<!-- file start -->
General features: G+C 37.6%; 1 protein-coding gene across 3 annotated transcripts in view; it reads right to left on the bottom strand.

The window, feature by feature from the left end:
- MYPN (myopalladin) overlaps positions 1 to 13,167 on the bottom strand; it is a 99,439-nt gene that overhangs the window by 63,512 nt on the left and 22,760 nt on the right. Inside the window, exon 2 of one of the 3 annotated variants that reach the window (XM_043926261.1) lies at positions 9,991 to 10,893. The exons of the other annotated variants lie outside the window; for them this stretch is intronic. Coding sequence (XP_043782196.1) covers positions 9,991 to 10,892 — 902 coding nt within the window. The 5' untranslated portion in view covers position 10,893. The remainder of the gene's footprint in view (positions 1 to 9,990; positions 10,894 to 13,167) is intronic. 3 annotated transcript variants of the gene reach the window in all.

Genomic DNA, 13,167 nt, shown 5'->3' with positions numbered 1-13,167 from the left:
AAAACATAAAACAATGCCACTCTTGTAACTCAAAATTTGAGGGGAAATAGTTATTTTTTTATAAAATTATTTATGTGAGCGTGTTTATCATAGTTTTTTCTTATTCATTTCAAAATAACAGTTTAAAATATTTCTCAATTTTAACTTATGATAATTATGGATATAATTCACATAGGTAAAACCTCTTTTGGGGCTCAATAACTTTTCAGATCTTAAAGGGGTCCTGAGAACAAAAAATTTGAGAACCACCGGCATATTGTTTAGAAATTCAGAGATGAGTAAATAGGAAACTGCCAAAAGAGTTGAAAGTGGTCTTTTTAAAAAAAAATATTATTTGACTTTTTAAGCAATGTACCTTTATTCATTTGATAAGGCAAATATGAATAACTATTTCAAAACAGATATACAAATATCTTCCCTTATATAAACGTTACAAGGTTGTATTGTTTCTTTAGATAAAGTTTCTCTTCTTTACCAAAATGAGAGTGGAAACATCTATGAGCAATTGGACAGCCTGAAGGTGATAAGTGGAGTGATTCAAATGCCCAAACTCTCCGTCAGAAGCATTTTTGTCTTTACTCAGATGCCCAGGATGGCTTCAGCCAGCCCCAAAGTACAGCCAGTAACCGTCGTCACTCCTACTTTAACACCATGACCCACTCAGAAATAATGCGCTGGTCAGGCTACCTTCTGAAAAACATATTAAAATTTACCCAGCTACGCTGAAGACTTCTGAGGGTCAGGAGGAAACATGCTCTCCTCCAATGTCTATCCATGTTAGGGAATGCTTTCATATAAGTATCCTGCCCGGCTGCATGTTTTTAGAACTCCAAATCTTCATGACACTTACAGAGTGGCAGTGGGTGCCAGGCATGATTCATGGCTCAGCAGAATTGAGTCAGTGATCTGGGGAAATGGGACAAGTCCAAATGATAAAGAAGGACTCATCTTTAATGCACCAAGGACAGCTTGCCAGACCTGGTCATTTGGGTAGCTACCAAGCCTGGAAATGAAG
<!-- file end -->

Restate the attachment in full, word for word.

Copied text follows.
General features: G+C 37.6%; 1 protein-coding gene across 3 annotated transcripts in view; it reads right to left on the bottom strand.

The window, feature by feature from the left end:
- MYPN (myopalladin) overlaps positions 1 to 13,167 on the bottom strand; it is a 99,439-nt gene that overhangs the window by 63,512 nt on the left and 22,760 nt on the right. Inside the window, exon 2 of one of the 3 annotated variants that reach the window (XM_043926261.1) lies at positions 9,991 to 10,893. The exons of the other annotated variants lie outside the window; for them this stretch is intronic. Coding sequence (XP_043782196.1) covers positions 9,991 to 10,892 — 902 coding nt within the window. The 5' untranslated portion in view covers position 10,893. The remainder of the gene's footprint in view (positions 1 to 9,990; positions 10,894 to 13,167) is intronic. 3 annotated transcript variants of the gene reach the window in all.

Genomic DNA, 13,167 nt, shown 5'->3' with positions numbered 1-13,167 from the left:
AAAACATAAAACAATGCCACTCTTGTAACTCAAAATTTGAGGGGAAATAGTTATTTTTTTATAAAATTATTTATGTGAGCGTGTTTATCATAGTTTTTTCTTATTCATTTCAAAATAACAGTTTAAAATATTTCTCAATTTTAACTTATGATAATTATGGATATAATTCACATAGGTAAAACCTCTTTTGGGGCTCAATAACTTTTCAGATCTTAAAGGGGTCCTGAGAACAAAAAATTTGAGAACCACCGGCATATTGTTTAGAAATTCAGAGATGAGTAAATAGGAAACTGCCAAAAGAGTTGAAAGTGGTCTTTTTAAAAAAAAATATTATTTGACTTTTTAAGCAATGTACCTTTATTCATTTGATAAGGCAAATATGAATAACTATTTCAAAACAGATATACAAATATCTTCCCTTATATAAACGTTACAAGGTTGTATTGTTTCTTTAGATAAAGTTTCTCTTCTTTACCAAAATGAGAGTGGAAACATCTATGAGCAATTGGACAGCCTGAAGGTGATAAGTGGAGTGATTCAAATGCCCAAACTCTCCGTCAGAAGCATTTTTGTCTTTACTCAGATGCCCAGGATGGCTTCAGCCAGCCCCAAAGTACAGCCAGTAACCGTCGTCACTCCTACTTTAACACCATGACCCACTCAGAAATAATGCGCTGGTCAGGCTACCTTCTGAAAAACATATTAAAATTTACCCAGCTACGCTGAAGACTTCTGAGGGTCAGGAGGAAACATGCTCTCCTCCAATGTCTATCCATGTTAGGGAATGCTTTCATATAAGTATCCTGCCCGGCTGCATGTTTTTAGAACTCCAAATCTTCATGACACTTACAGAGTGGCAGTGGGTGCCAGGCATGATTCATGGCTCAGCAGAATTGAGTCAGTGATCTGGGGAAATGGGACAAGTCCAAATGATAAAGAAGGACTCATCTTTAATGCACCAAGGACAGCTTGCCAGACCTGGTCATTTGGGTAGCTACCAAGCCTGGAAATGAAG